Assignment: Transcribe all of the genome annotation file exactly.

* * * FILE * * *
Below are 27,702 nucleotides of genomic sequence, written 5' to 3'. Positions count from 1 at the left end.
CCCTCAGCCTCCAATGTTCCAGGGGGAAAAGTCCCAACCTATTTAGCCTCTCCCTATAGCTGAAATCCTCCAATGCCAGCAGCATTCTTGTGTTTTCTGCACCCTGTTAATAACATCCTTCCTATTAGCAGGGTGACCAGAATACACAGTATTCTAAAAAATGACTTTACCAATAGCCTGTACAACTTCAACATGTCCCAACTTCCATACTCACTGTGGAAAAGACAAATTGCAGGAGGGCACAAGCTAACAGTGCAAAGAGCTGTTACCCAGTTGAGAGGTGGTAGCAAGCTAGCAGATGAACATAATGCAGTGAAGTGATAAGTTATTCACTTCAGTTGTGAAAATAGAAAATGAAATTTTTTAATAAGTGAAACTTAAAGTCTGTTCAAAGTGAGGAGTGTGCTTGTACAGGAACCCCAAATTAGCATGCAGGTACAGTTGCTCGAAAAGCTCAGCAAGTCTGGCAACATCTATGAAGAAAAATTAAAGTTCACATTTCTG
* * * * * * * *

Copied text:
Below are 27,702 nucleotides of genomic sequence, written 5' to 3'. Positions count from 1 at the left end.
CCCTCAGCCTCCAATGTTCCAGGGGGAAAAGTCCCAACCTATTTAGCCTCTCCCTATAGCTGAAATCCTCCAATGCCAGCAGCATTCTTGTGTTTTCTGCACCCTGTTAATAACATCCTTCCTATTAGCAGGGTGACCAGAATACACAGTATTCTAAAAAATGACTTTACCAATAGCCTGTACAACTTCAACATGTCCCAACTTCCATACTCACTGTGGAAAAGACAAATTGCAGGAGGGCACAAGCTAACAGTGCAAAGAGCTGTTACCCAGTTGAGAGGTGGTAGCAAGCTAGCAGATGAACATAATGCAGTGAAGTGATAAGTTATTCACTTCAGTTGTGAAAATAGAAAATGAAATTTTTTAATAAGTGAAACTTAAAGTCTGTTCAAAGTGAGGAGTGTGCTTGTACAGGAACCCCAAATTAGCATGCAGGTACAGTTGCTCGAAAAGCTCAGCAAGTCTGGCAACATCTATGAAGAAAAATTAAAGTTCACATTTCTG